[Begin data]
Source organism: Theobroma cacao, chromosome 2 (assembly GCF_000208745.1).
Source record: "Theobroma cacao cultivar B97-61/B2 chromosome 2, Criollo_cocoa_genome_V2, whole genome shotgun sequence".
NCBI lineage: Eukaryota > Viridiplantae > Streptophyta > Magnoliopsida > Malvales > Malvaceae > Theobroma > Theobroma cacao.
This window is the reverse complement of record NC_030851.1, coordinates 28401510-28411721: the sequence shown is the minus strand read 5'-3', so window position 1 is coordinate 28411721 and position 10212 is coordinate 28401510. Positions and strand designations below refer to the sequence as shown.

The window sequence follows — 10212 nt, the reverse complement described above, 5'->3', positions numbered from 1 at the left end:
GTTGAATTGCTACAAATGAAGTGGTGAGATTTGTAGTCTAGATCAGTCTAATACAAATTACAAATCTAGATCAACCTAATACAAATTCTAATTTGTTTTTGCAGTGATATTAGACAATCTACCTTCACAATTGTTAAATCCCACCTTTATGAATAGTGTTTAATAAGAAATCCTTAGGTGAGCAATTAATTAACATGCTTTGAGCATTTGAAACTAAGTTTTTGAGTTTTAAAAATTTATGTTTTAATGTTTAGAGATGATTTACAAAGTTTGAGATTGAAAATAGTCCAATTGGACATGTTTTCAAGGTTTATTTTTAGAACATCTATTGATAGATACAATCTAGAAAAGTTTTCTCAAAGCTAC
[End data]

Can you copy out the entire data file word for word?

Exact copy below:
Source organism: Theobroma cacao, chromosome 2 (assembly GCF_000208745.1).
Source record: "Theobroma cacao cultivar B97-61/B2 chromosome 2, Criollo_cocoa_genome_V2, whole genome shotgun sequence".
NCBI lineage: Eukaryota > Viridiplantae > Streptophyta > Magnoliopsida > Malvales > Malvaceae > Theobroma > Theobroma cacao.
This window is the reverse complement of record NC_030851.1, coordinates 28401510-28411721: the sequence shown is the minus strand read 5'-3', so window position 1 is coordinate 28411721 and position 10212 is coordinate 28401510. Positions and strand designations below refer to the sequence as shown.

The window sequence follows — 10212 nt, the reverse complement described above, 5'->3', positions numbered from 1 at the left end:
GTTGAATTGCTACAAATGAAGTGGTGAGATTTGTAGTCTAGATCAGTCTAATACAAATTACAAATCTAGATCAACCTAATACAAATTCTAATTTGTTTTTGCAGTGATATTAGACAATCTACCTTCACAATTGTTAAATCCCACCTTTATGAATAGTGTTTAATAAGAAATCCTTAGGTGAGCAATTAATTAACATGCTTTGAGCATTTGAAACTAAGTTTTTGAGTTTTAAAAATTTATGTTTTAATGTTTAGAGATGATTTACAAAGTTTGAGATTGAAAATAGTCCAATTGGACATGTTTTCAAGGTTTATTTTTAGAACATCTATTGATAGATACAATCTAGAAAAGTTTTCTCAAAGCTAC